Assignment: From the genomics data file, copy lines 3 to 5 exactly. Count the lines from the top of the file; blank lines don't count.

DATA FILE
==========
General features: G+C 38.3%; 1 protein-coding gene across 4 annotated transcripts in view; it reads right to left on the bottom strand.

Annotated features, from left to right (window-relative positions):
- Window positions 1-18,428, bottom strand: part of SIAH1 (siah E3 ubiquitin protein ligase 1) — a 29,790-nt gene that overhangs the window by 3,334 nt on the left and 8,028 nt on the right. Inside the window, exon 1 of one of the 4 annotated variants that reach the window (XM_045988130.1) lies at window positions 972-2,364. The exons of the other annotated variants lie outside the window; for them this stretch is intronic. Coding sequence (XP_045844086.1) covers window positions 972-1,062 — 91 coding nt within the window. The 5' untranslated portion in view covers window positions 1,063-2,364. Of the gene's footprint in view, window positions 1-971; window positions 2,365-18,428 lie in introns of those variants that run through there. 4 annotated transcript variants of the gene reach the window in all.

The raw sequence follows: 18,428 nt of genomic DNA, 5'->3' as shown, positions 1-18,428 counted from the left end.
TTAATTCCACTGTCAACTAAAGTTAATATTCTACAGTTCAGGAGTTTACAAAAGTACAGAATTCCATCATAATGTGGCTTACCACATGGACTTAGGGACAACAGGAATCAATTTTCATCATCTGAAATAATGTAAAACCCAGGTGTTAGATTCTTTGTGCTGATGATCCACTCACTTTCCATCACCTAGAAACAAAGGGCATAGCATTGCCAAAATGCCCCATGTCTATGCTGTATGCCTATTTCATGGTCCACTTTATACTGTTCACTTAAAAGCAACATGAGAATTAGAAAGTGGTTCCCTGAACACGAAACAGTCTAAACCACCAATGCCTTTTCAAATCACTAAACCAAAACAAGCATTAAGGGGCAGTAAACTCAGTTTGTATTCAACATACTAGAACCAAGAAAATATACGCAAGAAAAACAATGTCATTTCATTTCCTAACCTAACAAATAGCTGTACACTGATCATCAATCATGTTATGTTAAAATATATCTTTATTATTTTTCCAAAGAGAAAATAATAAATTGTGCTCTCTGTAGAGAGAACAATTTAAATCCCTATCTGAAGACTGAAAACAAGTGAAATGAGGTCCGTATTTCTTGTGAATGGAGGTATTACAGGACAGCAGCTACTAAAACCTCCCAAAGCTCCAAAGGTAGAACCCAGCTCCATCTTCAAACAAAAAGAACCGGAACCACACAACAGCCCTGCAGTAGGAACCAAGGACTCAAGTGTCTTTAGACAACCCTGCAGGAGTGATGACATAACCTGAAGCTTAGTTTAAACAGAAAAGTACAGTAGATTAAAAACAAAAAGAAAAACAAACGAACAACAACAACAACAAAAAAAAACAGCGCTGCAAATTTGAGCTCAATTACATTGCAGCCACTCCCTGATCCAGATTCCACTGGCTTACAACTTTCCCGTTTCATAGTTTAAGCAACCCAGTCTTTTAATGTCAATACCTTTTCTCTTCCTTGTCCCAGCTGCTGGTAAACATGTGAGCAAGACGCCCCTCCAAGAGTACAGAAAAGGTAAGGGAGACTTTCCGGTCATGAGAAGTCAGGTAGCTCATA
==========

- Window positions 1-18,428, bottom strand: part of SIAH1 (siah E3 ubiquitin protein ligase 1) — a 29,790-nt gene that overhangs the window by 3,334 nt on the left and 8,028 nt on the right. Inside the window, exon 1 of one of the 4 annotated variants that reach the window (XM_045988130.1) lies at window positions 972-2,364. The exons of the other annotated variants lie outside the window; for them this stretch is intronic. Coding sequence (XP_045844086.1) covers window positions 972-1,062 — 91 coding nt within the window. The 5' untranslated portion in view covers window positions 1,063-2,364. Of the gene's footprint in view, window positions 1-971; window positions 2,365-18,428 lie in introns of those variants that run through there. 4 annotated transcript variants of the gene reach the window in all.

The raw sequence follows: 18,428 nt of genomic DNA, 5'->3' as shown, positions 1-18,428 counted from the left end.
TTAATTCCACTGTCAACTAAAGTTAATATTCTACAGTTCAGGAGTTTACAAAAGTACAGAATTCCATCATAATGTGGCTTACCACATGGACTTAGGGACAACAGGAATCAATTTTCATCATCTGAAATAATGTAAAACCCAGGTGTTAGATTCTTTGTGCTGATGATCCACTCACTTTCCATCACCTAGAAACAAAGGGCATAGCATTGCCAAAATGCCCCATGTCTATGCTGTATGCCTATTTCATGGTCCACTTTATACTGTTCACTTAAAAGCAACATGAGAATTAGAAAGTGGTTCCCTGAACACGAAACAGTCTAAACCACCAATGCCTTTTCAAATCACTAAACCAAAACAAGCATTAAGGGGCAGTAAACTCAGTTTGTATTCAACATACTAGAACCAAGAAAATATACGCAAGAAAAACAATGTCATTTCATTTCCTAACCTAACAAATAGCTGTACACTGATCATCAATCATGTTATGTTAAAATATATCTTTATTATTTTTCCAAAGAGAAAATAATAAATTGTGCTCTCTGTAGAGAGAACAATTTAAATCCCTATCTGAAGACTGAAAACAAGTGAAATGAGGTCCGTATTTCTTGTGAATGGAGGTATTACAGGACAGCAGCTACTAAAACCTCCCAAAGCTCCAAAGGTAGAACCCAGCTCCATCTTCAAACAAAAAGAACCGGAACCACACAACAGCCCTGCAGTAGGAACCAAGGACTCAAGTGTCTTTAGACAACCCTGCAGGAGTGATGACATAACCTGAAGCTTAGTTTAAACAGAAAAGTACAGTAGATTAAAAACAAAAAGAAAAACAAACGAACAACAACAACAACAAAAAAAAACAGCGCTGCAAATTTGAGCTCAATTACATTGCAGCCACTCCCTGATCCAGATTCCACTGGCTTACAACTTTCCCGTTTCATAGTTTAAGCAACCCAGTCTTTTAATGTCAATACCTTTTCTCTTCCTTGTCCCAGCTGCTGGTAAACATGTGAGCAAGACGCCCCTCCAAGAGTACAGAAAAGGTAAGGGAGACTTTCCGGTCATGAGAAGTCAGGTAGCTCATA